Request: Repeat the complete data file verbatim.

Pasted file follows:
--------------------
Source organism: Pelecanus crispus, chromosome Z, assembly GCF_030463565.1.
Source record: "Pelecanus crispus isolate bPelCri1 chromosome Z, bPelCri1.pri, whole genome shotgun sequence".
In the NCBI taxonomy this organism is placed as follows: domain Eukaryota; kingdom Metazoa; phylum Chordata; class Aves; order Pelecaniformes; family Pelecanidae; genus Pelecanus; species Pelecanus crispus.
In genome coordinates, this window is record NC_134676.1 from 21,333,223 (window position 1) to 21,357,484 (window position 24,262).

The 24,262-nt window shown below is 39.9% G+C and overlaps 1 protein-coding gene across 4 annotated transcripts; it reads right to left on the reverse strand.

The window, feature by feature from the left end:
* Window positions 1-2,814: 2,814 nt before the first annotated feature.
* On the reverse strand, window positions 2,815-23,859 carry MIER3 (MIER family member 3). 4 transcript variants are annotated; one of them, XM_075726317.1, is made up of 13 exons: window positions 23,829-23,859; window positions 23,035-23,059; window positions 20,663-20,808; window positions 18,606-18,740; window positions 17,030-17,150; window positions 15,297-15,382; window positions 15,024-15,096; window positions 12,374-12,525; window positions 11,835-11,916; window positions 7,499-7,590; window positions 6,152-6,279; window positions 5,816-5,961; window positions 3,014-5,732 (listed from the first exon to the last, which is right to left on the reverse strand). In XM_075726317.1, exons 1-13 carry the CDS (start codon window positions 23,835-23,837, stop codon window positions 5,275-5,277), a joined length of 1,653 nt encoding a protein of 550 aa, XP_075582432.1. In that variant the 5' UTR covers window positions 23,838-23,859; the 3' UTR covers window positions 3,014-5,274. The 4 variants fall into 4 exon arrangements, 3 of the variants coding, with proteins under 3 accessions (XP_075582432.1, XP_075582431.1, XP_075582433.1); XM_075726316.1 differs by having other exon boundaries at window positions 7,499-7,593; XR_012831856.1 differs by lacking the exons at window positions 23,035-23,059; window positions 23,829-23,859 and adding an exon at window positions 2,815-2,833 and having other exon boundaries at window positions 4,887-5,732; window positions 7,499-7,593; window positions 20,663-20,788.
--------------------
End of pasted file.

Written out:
Source organism: Pelecanus crispus, chromosome Z, assembly GCF_030463565.1.
Source record: "Pelecanus crispus isolate bPelCri1 chromosome Z, bPelCri1.pri, whole genome shotgun sequence".
In the NCBI taxonomy this organism is placed as follows: domain Eukaryota; kingdom Metazoa; phylum Chordata; class Aves; order Pelecaniformes; family Pelecanidae; genus Pelecanus; species Pelecanus crispus.
In genome coordinates, this window is record NC_134676.1 from 21,333,223 (window position 1) to 21,357,484 (window position 24,262).

The 24,262-nt window shown below is 39.9% G+C and overlaps 1 protein-coding gene across 4 annotated transcripts; it reads right to left on the reverse strand.

The window, feature by feature from the left end:
* Window positions 1-2,814: 2,814 nt before the first annotated feature.
* On the reverse strand, window positions 2,815-23,859 carry MIER3 (MIER family member 3). 4 transcript variants are annotated; one of them, XM_075726317.1, is made up of 13 exons: window positions 23,829-23,859; window positions 23,035-23,059; window positions 20,663-20,808; window positions 18,606-18,740; window positions 17,030-17,150; window positions 15,297-15,382; window positions 15,024-15,096; window positions 12,374-12,525; window positions 11,835-11,916; window positions 7,499-7,590; window positions 6,152-6,279; window positions 5,816-5,961; window positions 3,014-5,732 (listed from the first exon to the last, which is right to left on the reverse strand). In XM_075726317.1, exons 1-13 carry the CDS (start codon window positions 23,835-23,837, stop codon window positions 5,275-5,277), a joined length of 1,653 nt encoding a protein of 550 aa, XP_075582432.1. In that variant the 5' UTR covers window positions 23,838-23,859; the 3' UTR covers window positions 3,014-5,274. The 4 variants fall into 4 exon arrangements, 3 of the variants coding, with proteins under 3 accessions (XP_075582432.1, XP_075582431.1, XP_075582433.1); XM_075726316.1 differs by having other exon boundaries at window positions 7,499-7,593; XR_012831856.1 differs by lacking the exons at window positions 23,035-23,059; window positions 23,829-23,859 and adding an exon at window positions 2,815-2,833 and having other exon boundaries at window positions 4,887-5,732; window positions 7,499-7,593; window positions 20,663-20,788.